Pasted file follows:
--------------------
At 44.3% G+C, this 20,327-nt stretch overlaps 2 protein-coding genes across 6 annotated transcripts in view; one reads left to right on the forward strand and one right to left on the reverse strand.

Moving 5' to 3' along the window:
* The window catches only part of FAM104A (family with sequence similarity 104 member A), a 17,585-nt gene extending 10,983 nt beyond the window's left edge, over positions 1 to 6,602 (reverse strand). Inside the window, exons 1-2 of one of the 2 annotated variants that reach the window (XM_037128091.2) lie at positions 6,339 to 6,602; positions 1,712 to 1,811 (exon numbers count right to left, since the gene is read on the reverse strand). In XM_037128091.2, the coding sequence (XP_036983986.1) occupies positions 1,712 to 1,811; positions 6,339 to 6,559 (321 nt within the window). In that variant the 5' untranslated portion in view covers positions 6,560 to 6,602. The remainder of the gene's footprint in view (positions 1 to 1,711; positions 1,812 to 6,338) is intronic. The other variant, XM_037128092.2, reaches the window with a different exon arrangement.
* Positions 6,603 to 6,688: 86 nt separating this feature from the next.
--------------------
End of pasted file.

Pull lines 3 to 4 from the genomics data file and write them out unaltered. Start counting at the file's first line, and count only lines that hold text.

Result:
* The window catches only part of FAM104A (family with sequence similarity 104 member A), a 17,585-nt gene extending 10,983 nt beyond the window's left edge, over positions 1 to 6,602 (reverse strand). Inside the window, exons 1-2 of one of the 2 annotated variants that reach the window (XM_037128091.2) lie at positions 6,339 to 6,602; positions 1,712 to 1,811 (exon numbers count right to left, since the gene is read on the reverse strand). In XM_037128091.2, the coding sequence (XP_036983986.1) occupies positions 1,712 to 1,811; positions 6,339 to 6,559 (321 nt within the window). In that variant the 5' untranslated portion in view covers positions 6,560 to 6,602. The remainder of the gene's footprint in view (positions 1 to 1,711; positions 1,812 to 6,338) is intronic. The other variant, XM_037128092.2, reaches the window with a different exon arrangement.
* Positions 6,603 to 6,688: 86 nt separating this feature from the next.